Negative regulation of NF-κB signaling in T lymphocytes by the ubiquitin-specific protease USP34
© Poalas et al.; licensee BioMed Central Ltd. 2013
Received: 8 February 2013
Accepted: 3 April 2013
Published: 16 April 2013
NF-κB is a master gene regulator involved in plethora of biological processes, including lymphocyte activation and proliferation. Reversible ubiquitinylation of key adaptors is required to convey the optimal activation of NF-κB. However the deubiquitinylases (DUBs), which catalyze the removal of these post-translational modifications and participate to reset the system to basal level following T-Cell receptor (TCR) engagement continue to be elucidated.
Here, we performed an unbiased siRNA library screen targeting the DUBs encoded by the human genome to uncover new regulators of TCR-mediated NF-κB activation. We present evidence that knockdown of Ubiquitin-Specific Protease 34 (USP34) selectively enhanced NF-κB activation driven by TCR engagement, similarly to siRNA against the well-characterized DUB cylindromatosis (CYLD). From a molecular standpoint, USP34 silencing spared upstream signaling but led to a more pronounced degradation of the NF-κB inhibitor IκBα, and culminated with an increased DNA binding activity of the transcription factor.
Collectively, our data unveils USP34 as a new player involved in the fine-tuning of NF-κB upon TCR stimulation.
KeywordsDUBs NF-κB Ubiquitinylation T-Cell receptor
Nuclear factor-κB (NF-κB) transcription factors initiate transcription of genes essential for mounting an adequate immune response . Ubiquitously expressed NF-κB heterodimers of Rel family proteins are normally sequestered in the cytosol of the cells by Inhibitors of NF-κB (IκBs) proteins . In lymphocytes, the ligation of antigen receptors assembles the so-called CBM complex that consists of the scaffold CARMA1 and the heterodimer BCL10/MALT1 . The CBM microenvironment drives oligomerized BCL10 and MALT1 to undergo K63-linked non-degradative ubiquitinylation [4–7]. This authorizes the recruitment and activation of the IκB kinase (IKK) complex that comprises two catalytic subunits (IKKα and IKKβ) and a regulatory subunit (NEMO, also called IKKγ) . IKK phosphorylation of IκBs precipitates their K48-linked ubiquitinylation and proteasomal elimination, and thereby allows NF-κB to translocate to the nucleus where it binds DNA and initiates transcription . NF-κB-dependent neosynthesis of IκBs subsequently drives NF-κB to shuttle back to the cytosol . Although reversible ubiquitinylation processes are central for T-cell receptor-(TCR)-mediated NF-κB activation, the deubiquitinylases (DUBs) in charge of trimming these poly-ubiquitin chains to ensure optimal signaling, as well as to reset the system to basal levels remain poorly defined . Thus far, two DUBs, namely cylindromatosis (CYLD) and A20 (also known as TNFAIP3), were demonstrated to negatively regulate antigen receptor signaling [9, 10]. Herein, we provide evidence that Ubiquitin-Specific Protease 34 (USP34) also contributes to the fine-tuning of NF-κB upon TCR engagement.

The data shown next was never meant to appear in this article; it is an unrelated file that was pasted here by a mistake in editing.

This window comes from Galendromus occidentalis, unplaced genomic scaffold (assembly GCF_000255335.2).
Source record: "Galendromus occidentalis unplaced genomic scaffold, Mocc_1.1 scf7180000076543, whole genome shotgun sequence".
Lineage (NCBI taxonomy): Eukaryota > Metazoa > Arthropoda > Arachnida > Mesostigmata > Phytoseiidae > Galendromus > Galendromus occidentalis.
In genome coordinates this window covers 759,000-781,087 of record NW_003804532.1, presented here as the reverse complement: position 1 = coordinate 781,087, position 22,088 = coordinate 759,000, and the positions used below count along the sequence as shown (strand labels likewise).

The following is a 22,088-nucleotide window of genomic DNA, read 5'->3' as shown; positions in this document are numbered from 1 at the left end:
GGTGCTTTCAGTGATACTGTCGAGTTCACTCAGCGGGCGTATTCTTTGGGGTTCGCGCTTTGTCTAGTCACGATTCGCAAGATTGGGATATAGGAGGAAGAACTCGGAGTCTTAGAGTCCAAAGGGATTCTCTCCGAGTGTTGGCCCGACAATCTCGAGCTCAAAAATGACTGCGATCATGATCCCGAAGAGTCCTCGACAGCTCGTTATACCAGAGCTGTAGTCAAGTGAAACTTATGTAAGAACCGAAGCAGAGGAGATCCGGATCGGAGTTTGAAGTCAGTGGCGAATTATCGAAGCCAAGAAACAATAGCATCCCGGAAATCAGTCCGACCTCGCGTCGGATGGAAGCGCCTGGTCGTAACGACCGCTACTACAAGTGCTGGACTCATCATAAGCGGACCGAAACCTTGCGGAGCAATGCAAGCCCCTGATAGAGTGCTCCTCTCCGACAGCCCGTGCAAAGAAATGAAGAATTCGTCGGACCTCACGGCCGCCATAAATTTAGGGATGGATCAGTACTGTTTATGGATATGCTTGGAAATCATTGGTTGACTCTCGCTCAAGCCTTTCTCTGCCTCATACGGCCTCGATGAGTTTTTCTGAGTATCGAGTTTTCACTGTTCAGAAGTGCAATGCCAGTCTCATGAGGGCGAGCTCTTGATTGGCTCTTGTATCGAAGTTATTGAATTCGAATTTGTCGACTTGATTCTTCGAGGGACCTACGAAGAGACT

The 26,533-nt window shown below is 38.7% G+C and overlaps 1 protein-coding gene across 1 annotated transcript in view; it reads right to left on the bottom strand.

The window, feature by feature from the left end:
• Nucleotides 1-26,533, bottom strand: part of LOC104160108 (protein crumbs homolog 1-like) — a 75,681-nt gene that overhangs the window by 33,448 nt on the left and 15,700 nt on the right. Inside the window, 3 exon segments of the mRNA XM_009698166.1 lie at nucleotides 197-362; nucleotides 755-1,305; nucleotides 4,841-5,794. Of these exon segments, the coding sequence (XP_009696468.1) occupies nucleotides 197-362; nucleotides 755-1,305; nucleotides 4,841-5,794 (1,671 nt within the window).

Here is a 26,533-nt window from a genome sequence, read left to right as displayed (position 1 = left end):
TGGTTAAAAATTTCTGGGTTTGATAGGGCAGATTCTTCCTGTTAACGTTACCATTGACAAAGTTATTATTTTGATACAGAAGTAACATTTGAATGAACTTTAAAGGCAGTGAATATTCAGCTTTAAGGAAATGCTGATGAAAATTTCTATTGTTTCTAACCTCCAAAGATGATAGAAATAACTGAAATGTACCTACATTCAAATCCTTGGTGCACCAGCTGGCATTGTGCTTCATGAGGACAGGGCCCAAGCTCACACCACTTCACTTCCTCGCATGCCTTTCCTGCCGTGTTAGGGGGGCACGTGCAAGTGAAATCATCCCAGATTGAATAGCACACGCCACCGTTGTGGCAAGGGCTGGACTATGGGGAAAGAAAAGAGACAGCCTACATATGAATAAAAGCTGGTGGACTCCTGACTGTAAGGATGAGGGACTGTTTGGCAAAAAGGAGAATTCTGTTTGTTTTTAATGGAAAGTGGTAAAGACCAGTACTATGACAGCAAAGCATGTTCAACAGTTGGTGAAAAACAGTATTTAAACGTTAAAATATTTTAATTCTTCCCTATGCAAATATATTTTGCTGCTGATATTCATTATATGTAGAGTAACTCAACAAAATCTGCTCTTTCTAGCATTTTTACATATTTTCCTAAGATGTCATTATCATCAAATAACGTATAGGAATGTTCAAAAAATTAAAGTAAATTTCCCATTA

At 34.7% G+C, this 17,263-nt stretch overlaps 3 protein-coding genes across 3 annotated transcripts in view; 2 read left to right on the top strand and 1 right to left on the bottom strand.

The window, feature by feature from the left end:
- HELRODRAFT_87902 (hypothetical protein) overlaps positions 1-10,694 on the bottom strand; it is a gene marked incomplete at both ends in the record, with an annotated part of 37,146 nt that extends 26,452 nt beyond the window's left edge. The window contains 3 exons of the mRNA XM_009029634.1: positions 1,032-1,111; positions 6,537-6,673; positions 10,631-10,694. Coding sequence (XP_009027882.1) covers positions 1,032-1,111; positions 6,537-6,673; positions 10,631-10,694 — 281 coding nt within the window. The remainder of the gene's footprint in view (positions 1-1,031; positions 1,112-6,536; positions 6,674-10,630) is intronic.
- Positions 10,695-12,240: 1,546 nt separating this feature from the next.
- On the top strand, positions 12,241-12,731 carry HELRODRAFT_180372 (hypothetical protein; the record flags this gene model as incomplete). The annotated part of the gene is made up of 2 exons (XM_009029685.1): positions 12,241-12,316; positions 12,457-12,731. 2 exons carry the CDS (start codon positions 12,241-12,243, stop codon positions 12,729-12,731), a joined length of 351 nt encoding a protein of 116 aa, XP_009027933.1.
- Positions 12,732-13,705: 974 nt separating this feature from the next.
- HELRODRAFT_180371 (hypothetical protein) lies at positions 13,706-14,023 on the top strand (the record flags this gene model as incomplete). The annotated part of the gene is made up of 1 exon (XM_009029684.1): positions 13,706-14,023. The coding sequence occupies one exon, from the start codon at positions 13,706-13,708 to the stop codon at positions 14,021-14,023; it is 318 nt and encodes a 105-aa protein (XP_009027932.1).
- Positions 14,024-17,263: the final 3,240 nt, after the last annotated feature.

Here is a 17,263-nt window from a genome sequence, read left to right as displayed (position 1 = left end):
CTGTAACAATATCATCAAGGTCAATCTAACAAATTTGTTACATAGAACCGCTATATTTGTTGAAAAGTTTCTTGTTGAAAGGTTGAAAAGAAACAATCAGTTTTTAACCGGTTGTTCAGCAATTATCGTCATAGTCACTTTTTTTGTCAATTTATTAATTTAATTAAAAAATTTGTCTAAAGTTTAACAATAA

Almost 100 DUBs were identified in the human genome and yet, only a few have been ascribed a function . As for TCR signaling, the well studied A20 and CYLD thwart NF-κB at different levels . CYLD targets and inhibits the ubiquitin-dependent IKKβ kinase TAK1 and therefore prevents aberrant lymphocyte activation [18, 19], while A20 dampens NF-κB activity by trimming K63-ubiquitin chains attached to MALT1 [20, 21]. Our study now unveils USP34 as an additional negative regulator of NF-κB in lymphocytes. How USP34 tempers NF-κB activity remains unclear. In contrast to CYLD and A20, which target apical signaling [18, 20], USP34 rather seems to function downstream of the IKK complex. Given that USP34 does not bind to the NF-κB core components (our unpublished results), we favor a model in which USP34 impacts on the activity of a cytosolic co-activator to ensure IκBα fine-tuning [22, 23]. Alternatively, USP34 might also intervene in other checkpoints to control NF-κB signal outcome and intensity such as post-translational modifications, nuclear shift, or DNA three-dimensional structure [22, 24, 25]. Nevertheless, our data illustrates how various layers of control cooperate to ensure the fine-tuning of NF-κB following engagement of the TCR.
Extracellular signal-regulated kinases
Inhibitors of NF-κB
Mitogen-activated protein kinase
Nuclear factor of activated T-cells
phorbol 12-myristate 13-acetate
We thank V. Quesada and C. Lopez-Otín (Universidad de Oviedo, Spain) for providing USP34-CD plasmid, and D. Arnoult (INSERM U1014) for helpful discussions. This work was supported by grants from ANR JCJC, Fondation ARC, Fondation de France, Ligue Nationale contre le Cancer, and by Fondation pour la Recherche Médicale. KP and SMD are supported by fellowships from Université Paris Sud, and EMH by la Ligue contre le Cancer.
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